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Ringing in Another 3D Printed New Year

As with every other industry at this time of year, December marked a busy time for the additive manufacturing world.  Innovation stops for no holiday – and this season was no different.

We begin our monthly update in China.

TCT Magazine reports on yet another astounding medical breakthrough fueled by the wonder of 3D printing.

“A group of Chinese medical researchers have used 3D printing to create natural blood vessels.  Scientists at Sichuan Revotek developed the world’s first bio-printer in 2015 and have finally begun to produce fully functional blood vessels.  The process uses bio ink made up of living stem cells from rhesus monkeys, before the printer fuses layers of new cells to the old ones.”  Eventually, the new and old cells will start growing as one.

Kang Yujian, Chief Scientist at Sichuan Revotek, explains: “in five days, the new layer of endodermis will be formed.  Meanwhile, the smooth muscle cells will grow as well.  Within 28 days all these cells will go through tissue differentiation.  That means the tissue we implanted will have mingled with the original ones and grow into a regular vessel.  This is unprecedented.”

Following the development of this astounding bio-printer, the scientists began experimenting on 30 rhesus monkeys.  “After months of observation, scientists discovered the 3D printed vessels had completely blended.”  More importantly, all the monkeys remained in good condition as well.

Sichuan Revotek’s new bio-printer is so efficient “ten-centimeter blood vessels can be printed in just two minutes, thanks to its two nozzles.  At the heart of the technology is a stem cell culture system.  This consists of seed cells and bio-links filled with growth factors and nutrients.  When combined with other materials, the 3D bioprinter creates layered cell structures, [which] can be cultivated to form tissues with other physiological functions.”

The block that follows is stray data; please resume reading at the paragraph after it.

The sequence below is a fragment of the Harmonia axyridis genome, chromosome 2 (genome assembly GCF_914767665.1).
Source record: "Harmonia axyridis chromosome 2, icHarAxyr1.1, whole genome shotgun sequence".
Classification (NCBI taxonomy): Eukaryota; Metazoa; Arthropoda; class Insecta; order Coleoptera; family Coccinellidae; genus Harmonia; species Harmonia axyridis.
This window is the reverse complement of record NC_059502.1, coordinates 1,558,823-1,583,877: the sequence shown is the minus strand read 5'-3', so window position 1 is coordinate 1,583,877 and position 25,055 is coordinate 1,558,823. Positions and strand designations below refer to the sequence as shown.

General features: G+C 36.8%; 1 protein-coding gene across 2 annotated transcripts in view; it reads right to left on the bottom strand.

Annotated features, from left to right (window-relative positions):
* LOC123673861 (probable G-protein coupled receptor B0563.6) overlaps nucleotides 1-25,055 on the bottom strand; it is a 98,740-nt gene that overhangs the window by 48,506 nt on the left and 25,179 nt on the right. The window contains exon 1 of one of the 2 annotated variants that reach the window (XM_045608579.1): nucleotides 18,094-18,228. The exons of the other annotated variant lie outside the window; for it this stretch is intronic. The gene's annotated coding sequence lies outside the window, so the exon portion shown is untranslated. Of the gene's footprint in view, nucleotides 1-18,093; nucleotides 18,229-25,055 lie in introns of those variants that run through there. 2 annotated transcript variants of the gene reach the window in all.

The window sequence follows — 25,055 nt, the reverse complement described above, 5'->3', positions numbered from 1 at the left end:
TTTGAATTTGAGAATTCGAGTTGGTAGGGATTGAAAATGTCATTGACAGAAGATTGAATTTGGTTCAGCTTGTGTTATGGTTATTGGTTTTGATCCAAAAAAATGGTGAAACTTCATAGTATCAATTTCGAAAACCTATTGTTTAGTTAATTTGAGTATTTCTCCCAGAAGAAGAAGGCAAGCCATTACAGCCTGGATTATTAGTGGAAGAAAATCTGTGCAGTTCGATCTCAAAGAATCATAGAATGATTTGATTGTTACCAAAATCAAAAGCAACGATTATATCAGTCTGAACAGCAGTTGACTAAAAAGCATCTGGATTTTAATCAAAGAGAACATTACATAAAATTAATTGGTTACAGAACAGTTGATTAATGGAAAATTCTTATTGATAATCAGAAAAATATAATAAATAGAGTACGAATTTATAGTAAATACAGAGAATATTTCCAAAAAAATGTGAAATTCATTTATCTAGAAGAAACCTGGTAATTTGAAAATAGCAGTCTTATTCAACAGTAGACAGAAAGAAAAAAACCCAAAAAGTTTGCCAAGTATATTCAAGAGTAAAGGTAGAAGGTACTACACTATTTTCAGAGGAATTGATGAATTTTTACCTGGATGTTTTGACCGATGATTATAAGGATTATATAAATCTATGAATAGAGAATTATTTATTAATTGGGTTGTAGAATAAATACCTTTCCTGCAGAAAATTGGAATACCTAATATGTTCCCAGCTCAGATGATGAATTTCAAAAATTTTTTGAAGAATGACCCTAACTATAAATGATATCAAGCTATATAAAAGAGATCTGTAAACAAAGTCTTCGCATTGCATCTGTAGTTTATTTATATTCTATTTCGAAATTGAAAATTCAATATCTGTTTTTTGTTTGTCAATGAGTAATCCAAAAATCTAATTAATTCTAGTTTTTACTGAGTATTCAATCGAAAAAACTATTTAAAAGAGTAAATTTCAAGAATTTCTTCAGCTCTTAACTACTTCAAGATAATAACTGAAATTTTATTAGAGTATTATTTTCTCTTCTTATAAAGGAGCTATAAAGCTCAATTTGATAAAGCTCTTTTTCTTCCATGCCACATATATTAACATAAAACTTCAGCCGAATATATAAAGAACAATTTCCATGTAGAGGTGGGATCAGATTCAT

Dai Kerong, an Academic at the Chinese Academy of Engineering, is astounded at this marvel: “printing 3D blood vessels is quite remarkable.  If we can apply this technology to blood vessels then we can also use it on livers, kidneys, and other organs.  That is how groundbreaking this technology is.”

This technology was hard at work elsewhere in the medical industry as well.  3D Printing Progress reports on yet another fascinating biomedical breakthrough facilitated by 3D printing.

Researchers from the Georgia Tech Manufacturing Institute and the Piedmont Heart Institute have collaborated to create a tool to aid cardiologists plan surgeries with far more precision for patients with heart valve disease.

“Using highly detailed imaging from CT scans, mechanical engineers are using 3D printers to make an exact model of an individual patient’s heart valve.  These one-of-a-kind models not only represent the size and proportion of the heart valve but can also mimic its physiological qualities – such as how it feels and responds to pressure.”

Heart valve disease, or more accurately aortic stenosis, is a condition where “the valves in the left side of the heart narrow, restricting blood flow and potentially leading to heart failure…the 3D printed heart valve models are particularly useful in planning a minimally invasive procedure called transcatheter aortic valve replacement (TAVR), during which heart doctors use a catheter to deliver a prosthetic heart valve to replace the patient’s impaired valve.”

As Chuck Zhang, a professor in the Stewart School of Industrial and Systems Engineering explains: “the prosthetic valves are readily available in a range of types and sizes from multiple manufacturers; however, one of the most important factors for a positive outcome is matching up the patient’s natural heart valve with a prosthetic of the right type and size.  That’s where the 3D model comes into play.  The issue is, everybody is different.  [For example,] a male will be different than a female.  It’s a big challenge for the doctors to select the right type of…prosthesis for a specific patient.”